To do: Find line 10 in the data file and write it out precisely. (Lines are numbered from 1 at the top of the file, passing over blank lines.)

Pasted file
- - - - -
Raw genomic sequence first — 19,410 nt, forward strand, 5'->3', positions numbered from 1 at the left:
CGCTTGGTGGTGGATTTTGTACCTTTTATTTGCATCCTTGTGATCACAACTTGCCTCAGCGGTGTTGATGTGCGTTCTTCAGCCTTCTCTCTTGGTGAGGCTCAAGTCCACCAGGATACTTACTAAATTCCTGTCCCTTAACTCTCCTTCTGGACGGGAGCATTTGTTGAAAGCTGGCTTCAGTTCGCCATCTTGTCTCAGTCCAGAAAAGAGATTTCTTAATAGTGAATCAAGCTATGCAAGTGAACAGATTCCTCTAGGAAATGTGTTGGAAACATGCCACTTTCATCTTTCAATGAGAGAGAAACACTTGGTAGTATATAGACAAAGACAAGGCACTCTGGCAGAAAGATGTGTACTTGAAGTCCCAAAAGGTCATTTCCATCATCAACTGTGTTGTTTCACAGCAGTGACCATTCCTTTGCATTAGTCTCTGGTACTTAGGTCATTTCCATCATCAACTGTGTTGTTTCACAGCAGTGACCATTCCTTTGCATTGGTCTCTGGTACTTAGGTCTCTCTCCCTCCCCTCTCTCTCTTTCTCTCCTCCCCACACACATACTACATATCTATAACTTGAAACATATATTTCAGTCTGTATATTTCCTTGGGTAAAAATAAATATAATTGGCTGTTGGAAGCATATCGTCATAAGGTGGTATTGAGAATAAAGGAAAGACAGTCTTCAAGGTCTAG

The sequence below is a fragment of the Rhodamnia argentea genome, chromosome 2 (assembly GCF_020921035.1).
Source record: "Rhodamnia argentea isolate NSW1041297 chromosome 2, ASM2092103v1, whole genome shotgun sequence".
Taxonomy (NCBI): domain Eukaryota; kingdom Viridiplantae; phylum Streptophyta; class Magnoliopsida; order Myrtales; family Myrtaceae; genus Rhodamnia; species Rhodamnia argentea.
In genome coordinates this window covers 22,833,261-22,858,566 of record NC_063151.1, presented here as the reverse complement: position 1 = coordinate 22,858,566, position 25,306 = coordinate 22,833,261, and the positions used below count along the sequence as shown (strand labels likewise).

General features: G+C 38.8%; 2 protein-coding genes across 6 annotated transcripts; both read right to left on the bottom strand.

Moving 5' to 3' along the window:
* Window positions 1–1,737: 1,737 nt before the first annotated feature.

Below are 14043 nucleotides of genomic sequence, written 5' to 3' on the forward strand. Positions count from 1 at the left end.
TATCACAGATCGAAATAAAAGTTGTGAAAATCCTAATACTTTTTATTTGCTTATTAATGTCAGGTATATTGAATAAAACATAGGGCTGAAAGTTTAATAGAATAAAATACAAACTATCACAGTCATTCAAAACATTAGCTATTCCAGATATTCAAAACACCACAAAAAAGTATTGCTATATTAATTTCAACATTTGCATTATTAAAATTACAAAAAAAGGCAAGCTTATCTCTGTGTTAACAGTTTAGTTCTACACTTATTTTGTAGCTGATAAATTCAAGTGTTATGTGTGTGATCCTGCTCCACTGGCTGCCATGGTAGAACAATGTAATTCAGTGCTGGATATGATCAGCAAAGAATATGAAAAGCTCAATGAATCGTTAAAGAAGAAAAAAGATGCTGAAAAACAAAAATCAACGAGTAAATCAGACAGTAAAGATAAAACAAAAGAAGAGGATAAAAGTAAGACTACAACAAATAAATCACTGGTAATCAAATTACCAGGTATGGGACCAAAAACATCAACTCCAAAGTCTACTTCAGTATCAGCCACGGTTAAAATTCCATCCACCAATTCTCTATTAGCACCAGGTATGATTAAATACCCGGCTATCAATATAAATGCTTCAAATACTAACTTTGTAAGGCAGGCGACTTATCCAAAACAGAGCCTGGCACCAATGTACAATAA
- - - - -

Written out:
Below are 14043 nucleotides of genomic sequence, written 5' to 3' on the forward strand. Positions count from 1 at the left end.